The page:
Plastics conserve energy in several ways that go unnoticed among the general populace.
The energy crisis in the world today is actually countered by the efficiency of plastics. If we had to use different materials in place of plastics, our manufacturing and logistical processes would need more fossil-fuel feedstock to sustain.
Plastics are used in a thousand industries, from lighting to cookware to fire-fighting gear to space suits. And in each of these industries, it offers an energy advantage, which is why its usage is so widespread.
For example, many of us know that LED lighting technology outperforms incandescent lighting in terms of operating lifespan. But it also takes less energy to manufacture the plastic bulb casing in LED lights than the glass bulb casing in the former.
In this post, we outline 5 less-known ways plastics conserve the planet’s energy.
A larger percentage of finished goods and perishables are packaged in plastics, be they punnets for farm produce, polystyrene foams for electronic products, or bubble-wrap for fragile crockery and glassware. Despite their abundance, they only make up a small percentage of the packaging’s weight.
When compared to plant-fibre cartons, metal casings, and glass casing, they are thinner and lighter and require less energy to manufacture. For example, you can reduce the weight of a wine bottle by 60-80% when switching from glass to plastics. The plastic bottle saves energy in manufacturing and reduces fuel use in transportation or increases the transported units per trip.
To keep refrigerator interiors cold, almost all modern refrigerators use layers of plastic foam sandwiched between moulded panels. This not only allows us to keep our food fresher for longer periods of time, but it also means refrigerators don’t have to use as much energy to stay cold, saving money on electricity bills. Insulation is the most important factor in achieving the energy-efficiency ratings that you see on refrigerators.
Most people spend enormous amounts of energy on air-conditioning in summer and heating in winter. The overworked HVAC systems run extravagant electricity bills. This can also be an issue in workplaces and industrial plants, where heat from the building’s interiors needs to be quickly dissipated to the outside.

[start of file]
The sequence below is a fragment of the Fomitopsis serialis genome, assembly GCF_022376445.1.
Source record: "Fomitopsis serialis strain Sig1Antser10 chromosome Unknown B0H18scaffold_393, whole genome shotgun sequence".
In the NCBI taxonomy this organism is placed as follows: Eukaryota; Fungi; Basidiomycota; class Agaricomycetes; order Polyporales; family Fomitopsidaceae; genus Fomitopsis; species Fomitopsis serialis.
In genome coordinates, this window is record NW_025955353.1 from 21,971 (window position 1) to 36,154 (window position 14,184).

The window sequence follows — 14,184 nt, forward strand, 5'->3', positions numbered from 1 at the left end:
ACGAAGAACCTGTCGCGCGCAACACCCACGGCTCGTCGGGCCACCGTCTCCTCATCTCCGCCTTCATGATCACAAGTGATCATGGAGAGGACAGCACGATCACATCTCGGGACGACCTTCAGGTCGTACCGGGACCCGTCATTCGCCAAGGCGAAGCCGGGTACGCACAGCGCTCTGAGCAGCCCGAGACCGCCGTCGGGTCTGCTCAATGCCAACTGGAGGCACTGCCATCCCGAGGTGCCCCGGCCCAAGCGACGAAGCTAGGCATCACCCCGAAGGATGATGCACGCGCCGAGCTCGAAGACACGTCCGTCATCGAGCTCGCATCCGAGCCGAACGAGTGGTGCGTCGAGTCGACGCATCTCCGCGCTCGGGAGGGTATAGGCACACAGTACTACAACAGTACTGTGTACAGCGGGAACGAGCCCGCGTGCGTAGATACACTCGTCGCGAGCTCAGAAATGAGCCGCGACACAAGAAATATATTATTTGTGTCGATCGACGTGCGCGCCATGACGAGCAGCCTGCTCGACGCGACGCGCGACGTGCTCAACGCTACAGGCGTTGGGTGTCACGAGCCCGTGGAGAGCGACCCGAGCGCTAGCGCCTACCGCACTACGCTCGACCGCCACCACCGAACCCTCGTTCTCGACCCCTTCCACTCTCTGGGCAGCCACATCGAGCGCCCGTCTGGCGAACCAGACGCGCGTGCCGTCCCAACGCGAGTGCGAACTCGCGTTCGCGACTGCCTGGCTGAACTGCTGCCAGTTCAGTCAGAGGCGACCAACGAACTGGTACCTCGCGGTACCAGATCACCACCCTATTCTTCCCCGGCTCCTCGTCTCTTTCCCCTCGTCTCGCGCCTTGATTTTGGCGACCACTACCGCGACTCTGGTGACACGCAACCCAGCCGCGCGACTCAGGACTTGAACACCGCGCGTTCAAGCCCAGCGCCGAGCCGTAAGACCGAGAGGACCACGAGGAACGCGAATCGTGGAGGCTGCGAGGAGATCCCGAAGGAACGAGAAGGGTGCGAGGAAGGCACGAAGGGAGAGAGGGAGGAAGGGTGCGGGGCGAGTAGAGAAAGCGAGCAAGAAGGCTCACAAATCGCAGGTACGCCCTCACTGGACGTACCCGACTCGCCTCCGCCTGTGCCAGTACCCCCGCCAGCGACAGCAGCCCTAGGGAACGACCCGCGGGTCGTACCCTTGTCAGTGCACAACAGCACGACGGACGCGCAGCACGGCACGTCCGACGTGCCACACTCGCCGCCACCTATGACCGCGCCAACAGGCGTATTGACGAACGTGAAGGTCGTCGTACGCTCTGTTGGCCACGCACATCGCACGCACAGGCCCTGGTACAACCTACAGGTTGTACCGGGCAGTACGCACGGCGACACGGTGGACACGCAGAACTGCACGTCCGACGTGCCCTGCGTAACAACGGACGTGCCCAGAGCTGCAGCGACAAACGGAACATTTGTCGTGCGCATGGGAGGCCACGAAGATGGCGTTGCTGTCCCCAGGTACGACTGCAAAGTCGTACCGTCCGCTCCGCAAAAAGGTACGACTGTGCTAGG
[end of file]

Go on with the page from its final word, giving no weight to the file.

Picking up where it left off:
With smart insulation practices married to energy-aware architects and builders, plastics insulation can create energy-efficient spaces. An assortment of plastic building components such as plastic foam, foam sealants, plexiglass, expanded polystyrene (EPS), caulks, coatings, and so on, improve a building’s ability to maintain thermal balance without influence from the weather outside. They would also require less energy to manufacture vis-a-vis stone, wood, and glass.
Many of the vehicles on today’s roads are largely plastic by volume, yet hardly plastic by weight. The lightweight nature of plastics creates vehicles with better fuel efficiency—heavier vehicles require more fuel consumption. Also, it entails less energy expended in manufacturing, and better standards in safety and design.
You can inspect a car to recognize the extent of plastics usage: from foam dashboards, to polyester seat belts, to the crash-tested plastic film between the window glass panes, to nylon air bags, to the bumpers. All these components define energy-efficiency in the product lifecycle.
Plastics used in greenhouses, ground film, and other plant propagation systems increase crop yield quality and quantity by conserving energy and protecting the crop in the plant’s growing environment. Yield increases of up to 70% have been achieved, as well as out-of-season crop production to meet consumer demand.
While it may seem surprising to the layman, plastics are vital to conserving precious energy while running the world. The more we inspect our own processes, the more we educate ourselves on how to reduce the needless expending of the resources required to build those processes from the ground up.